Raising Hercules 'Remembering the Nine'
Location: Ramphal Building Foyer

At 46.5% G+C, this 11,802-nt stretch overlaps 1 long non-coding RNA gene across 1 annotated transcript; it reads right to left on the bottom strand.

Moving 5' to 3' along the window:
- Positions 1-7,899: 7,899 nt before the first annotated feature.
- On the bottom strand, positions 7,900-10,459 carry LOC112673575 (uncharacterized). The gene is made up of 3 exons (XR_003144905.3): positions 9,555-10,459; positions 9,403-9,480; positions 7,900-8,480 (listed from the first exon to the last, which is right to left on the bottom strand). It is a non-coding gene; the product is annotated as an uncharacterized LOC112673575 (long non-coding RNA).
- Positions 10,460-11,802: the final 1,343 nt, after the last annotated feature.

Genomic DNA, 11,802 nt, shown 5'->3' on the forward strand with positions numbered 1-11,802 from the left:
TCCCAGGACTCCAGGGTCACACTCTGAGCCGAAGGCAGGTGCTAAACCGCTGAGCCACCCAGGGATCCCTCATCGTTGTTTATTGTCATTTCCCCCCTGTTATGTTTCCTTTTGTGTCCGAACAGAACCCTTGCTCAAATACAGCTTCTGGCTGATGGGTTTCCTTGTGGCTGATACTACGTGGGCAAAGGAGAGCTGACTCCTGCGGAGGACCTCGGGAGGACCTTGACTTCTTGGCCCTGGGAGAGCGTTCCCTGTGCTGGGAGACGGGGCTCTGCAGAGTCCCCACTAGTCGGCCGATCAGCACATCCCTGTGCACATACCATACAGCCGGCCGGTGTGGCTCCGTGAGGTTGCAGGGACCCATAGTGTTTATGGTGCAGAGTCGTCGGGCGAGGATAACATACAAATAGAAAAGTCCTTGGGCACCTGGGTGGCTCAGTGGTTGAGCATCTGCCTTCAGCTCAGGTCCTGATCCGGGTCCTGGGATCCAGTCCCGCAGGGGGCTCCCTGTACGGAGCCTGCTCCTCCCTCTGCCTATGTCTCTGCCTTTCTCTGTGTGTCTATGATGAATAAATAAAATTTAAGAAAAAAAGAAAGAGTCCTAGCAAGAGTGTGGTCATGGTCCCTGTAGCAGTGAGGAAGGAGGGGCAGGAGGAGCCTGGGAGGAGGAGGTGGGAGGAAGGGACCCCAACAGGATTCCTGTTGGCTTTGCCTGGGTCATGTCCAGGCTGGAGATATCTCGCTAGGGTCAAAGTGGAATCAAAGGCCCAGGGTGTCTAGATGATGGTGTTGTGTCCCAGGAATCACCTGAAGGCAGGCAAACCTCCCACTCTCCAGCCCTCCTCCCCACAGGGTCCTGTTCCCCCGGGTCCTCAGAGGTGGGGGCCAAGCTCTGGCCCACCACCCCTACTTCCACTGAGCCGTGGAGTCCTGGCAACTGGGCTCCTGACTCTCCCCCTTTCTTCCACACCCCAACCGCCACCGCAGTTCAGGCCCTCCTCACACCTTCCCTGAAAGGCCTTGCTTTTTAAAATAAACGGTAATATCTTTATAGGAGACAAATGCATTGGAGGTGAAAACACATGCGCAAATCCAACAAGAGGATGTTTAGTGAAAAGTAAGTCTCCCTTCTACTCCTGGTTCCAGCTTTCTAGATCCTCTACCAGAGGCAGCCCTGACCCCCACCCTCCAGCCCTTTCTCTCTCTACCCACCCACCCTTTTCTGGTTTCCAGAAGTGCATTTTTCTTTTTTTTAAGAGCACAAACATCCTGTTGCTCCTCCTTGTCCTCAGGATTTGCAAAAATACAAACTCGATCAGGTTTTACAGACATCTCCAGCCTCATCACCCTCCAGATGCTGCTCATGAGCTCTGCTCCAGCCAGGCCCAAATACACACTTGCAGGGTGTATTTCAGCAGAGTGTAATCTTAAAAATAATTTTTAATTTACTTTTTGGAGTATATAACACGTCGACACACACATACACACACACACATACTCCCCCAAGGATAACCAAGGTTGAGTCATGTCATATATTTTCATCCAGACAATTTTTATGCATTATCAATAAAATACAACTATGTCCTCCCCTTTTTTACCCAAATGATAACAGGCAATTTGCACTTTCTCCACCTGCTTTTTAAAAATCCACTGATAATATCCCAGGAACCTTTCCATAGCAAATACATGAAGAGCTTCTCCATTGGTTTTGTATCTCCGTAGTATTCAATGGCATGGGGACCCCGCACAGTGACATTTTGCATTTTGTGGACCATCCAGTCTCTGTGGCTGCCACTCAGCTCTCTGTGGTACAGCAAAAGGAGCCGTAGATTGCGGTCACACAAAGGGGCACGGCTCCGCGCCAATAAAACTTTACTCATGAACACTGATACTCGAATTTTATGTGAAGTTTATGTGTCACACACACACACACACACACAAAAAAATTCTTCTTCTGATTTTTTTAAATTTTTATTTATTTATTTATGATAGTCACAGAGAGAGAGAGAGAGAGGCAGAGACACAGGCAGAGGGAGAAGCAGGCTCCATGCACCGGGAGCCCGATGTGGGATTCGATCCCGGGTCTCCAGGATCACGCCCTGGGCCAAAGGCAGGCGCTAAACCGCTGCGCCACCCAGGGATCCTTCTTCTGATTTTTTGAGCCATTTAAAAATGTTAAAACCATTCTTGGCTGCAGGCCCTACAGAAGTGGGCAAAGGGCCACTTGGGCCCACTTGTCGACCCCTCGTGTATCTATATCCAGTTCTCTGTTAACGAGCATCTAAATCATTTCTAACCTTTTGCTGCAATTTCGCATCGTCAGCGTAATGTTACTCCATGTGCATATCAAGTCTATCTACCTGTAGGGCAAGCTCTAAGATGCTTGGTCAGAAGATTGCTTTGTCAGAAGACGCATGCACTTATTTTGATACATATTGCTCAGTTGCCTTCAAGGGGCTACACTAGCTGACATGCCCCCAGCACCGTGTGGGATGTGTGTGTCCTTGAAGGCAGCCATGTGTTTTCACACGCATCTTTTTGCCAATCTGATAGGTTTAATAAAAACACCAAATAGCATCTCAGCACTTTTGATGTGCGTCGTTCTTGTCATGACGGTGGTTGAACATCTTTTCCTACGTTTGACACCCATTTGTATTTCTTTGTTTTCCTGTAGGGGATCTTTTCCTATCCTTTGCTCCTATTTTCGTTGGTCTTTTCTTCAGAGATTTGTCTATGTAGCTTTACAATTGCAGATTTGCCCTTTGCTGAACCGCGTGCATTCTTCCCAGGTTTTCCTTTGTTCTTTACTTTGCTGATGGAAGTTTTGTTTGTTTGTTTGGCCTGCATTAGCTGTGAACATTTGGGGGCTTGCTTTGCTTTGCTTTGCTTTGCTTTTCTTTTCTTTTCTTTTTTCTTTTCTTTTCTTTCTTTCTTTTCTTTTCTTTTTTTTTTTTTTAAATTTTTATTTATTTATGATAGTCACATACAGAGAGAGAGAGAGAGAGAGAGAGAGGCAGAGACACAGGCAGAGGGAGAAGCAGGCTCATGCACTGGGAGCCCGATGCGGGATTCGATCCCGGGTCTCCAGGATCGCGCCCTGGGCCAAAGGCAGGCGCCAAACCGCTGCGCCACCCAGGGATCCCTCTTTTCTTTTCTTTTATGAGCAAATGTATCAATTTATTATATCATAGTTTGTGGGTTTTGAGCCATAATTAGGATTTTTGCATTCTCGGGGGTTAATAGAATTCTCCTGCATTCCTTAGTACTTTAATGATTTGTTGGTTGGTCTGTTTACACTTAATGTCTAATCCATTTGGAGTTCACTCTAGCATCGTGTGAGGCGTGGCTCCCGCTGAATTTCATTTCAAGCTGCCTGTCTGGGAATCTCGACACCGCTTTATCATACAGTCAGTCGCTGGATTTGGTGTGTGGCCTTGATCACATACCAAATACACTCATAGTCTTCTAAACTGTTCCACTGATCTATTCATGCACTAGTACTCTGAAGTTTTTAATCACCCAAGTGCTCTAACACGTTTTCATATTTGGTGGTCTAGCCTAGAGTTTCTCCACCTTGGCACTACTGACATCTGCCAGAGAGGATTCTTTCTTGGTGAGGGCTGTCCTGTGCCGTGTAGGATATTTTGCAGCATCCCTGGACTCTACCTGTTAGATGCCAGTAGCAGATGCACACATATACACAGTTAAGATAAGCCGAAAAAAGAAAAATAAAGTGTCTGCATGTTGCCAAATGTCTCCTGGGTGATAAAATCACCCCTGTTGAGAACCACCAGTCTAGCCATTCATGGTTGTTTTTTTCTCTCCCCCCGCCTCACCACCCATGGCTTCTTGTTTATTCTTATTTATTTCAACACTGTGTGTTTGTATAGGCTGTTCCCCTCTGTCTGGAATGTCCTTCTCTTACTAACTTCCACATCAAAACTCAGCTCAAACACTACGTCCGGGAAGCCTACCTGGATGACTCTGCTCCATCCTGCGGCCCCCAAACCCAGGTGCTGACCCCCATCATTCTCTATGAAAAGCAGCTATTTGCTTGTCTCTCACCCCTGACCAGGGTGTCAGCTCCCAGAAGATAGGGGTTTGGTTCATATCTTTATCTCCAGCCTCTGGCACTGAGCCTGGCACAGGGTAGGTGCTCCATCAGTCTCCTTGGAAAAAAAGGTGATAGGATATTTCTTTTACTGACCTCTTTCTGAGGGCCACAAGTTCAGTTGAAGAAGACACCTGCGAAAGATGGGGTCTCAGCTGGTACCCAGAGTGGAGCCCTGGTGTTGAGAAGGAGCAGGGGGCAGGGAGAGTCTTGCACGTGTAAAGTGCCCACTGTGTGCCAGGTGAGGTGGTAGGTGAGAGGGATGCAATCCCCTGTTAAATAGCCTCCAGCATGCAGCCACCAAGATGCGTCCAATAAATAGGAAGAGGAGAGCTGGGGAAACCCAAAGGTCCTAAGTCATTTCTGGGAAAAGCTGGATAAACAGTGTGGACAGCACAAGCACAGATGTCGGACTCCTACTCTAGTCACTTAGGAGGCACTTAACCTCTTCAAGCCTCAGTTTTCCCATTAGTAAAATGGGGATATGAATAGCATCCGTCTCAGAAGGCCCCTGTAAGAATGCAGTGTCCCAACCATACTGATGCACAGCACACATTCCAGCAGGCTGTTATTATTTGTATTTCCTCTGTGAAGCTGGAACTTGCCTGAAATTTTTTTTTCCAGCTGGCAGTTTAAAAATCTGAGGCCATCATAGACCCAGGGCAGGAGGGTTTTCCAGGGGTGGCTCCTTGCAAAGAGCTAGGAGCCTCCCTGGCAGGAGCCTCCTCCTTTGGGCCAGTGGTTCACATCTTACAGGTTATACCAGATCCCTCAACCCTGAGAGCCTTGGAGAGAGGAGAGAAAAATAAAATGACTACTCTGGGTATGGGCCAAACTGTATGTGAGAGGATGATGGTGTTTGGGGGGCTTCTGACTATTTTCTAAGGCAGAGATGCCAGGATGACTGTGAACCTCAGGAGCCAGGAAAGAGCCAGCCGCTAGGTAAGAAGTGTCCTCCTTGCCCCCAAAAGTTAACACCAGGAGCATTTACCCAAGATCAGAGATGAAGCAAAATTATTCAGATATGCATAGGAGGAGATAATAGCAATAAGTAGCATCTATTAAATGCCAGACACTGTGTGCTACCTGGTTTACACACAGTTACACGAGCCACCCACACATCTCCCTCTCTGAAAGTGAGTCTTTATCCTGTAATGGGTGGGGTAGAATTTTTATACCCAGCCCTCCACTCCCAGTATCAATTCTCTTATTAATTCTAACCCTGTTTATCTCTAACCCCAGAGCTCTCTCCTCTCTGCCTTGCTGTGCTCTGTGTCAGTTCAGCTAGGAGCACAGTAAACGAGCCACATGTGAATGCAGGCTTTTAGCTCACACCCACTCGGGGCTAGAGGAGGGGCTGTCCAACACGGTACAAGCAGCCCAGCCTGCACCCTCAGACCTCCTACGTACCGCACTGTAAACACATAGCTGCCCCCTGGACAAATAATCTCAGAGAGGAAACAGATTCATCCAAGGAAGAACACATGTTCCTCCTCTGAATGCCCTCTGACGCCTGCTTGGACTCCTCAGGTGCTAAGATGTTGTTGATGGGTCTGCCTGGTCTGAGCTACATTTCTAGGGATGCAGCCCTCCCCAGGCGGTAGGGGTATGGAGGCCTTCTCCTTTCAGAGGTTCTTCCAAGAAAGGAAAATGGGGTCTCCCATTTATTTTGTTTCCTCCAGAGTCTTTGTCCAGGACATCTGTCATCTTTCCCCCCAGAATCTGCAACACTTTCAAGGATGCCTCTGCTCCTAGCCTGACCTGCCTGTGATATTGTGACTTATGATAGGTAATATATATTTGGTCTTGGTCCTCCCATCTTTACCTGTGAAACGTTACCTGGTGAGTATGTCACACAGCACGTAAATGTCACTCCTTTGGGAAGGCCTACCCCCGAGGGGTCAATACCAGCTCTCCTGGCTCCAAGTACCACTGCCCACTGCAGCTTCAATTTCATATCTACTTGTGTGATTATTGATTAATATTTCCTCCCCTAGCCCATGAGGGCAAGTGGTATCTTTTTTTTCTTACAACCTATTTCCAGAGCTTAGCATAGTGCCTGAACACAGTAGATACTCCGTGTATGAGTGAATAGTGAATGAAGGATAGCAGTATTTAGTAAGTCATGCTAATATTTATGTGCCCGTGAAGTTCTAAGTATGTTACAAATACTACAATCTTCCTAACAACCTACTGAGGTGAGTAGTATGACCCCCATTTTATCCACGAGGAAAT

Raising Hercules is an exhibition by Julia Austin, a postgraduate student with the department of Theatre and Performance Studies. Funded by a Lord Rootes travel scholarship, the exhibition was conceived as a contribution to the nationwide programme of 2007 events that commemorate the bicentenary of the Parliamentary Abolition of the Slave Trade in the British Empire. Raising Hercules developed out of the artist’s research into the ways in which America is remembering slavery. Basing herself in Philadelphia, the birthplace of American freedom and the ideals of the Founding Fathers, Austin followed the fight for a memorial to mark the brutal truth that at the same time that George Washington supported the Bill of Rights, he kept nine enslaved Africans in America’s first ‘White House’. The exhibition takes its title from the slave name of Washington’s head chef, Hercules. Despite his position as the most famous cook in the country, Hercules desired America’s promise of freedom. In March 1797, he successfully escaped. In the following weeks, Prince Louis-Philippe of France visited Washington. His manservant spoke with Hercules's 6-year-old daughter, and suggested that her father’s absconding must have hurt her. The girl replied, "Oh! Sir, I am very glad, because he is free now." Beginning at the former site of Washington’s Presidential House, Austin traces the ghostly presence of the enslaved nine. The act takes her on a journey that is at once painful and joyful; after taking a tour boat to Washington’s country estate in Virginia, ‘home’ to 316 slaves, she returns to the ‘White House’ via the stories and memories of present day African Americans. Through a combination of poetry and photography, Austin attempts to bear witness to the legacy of the nine.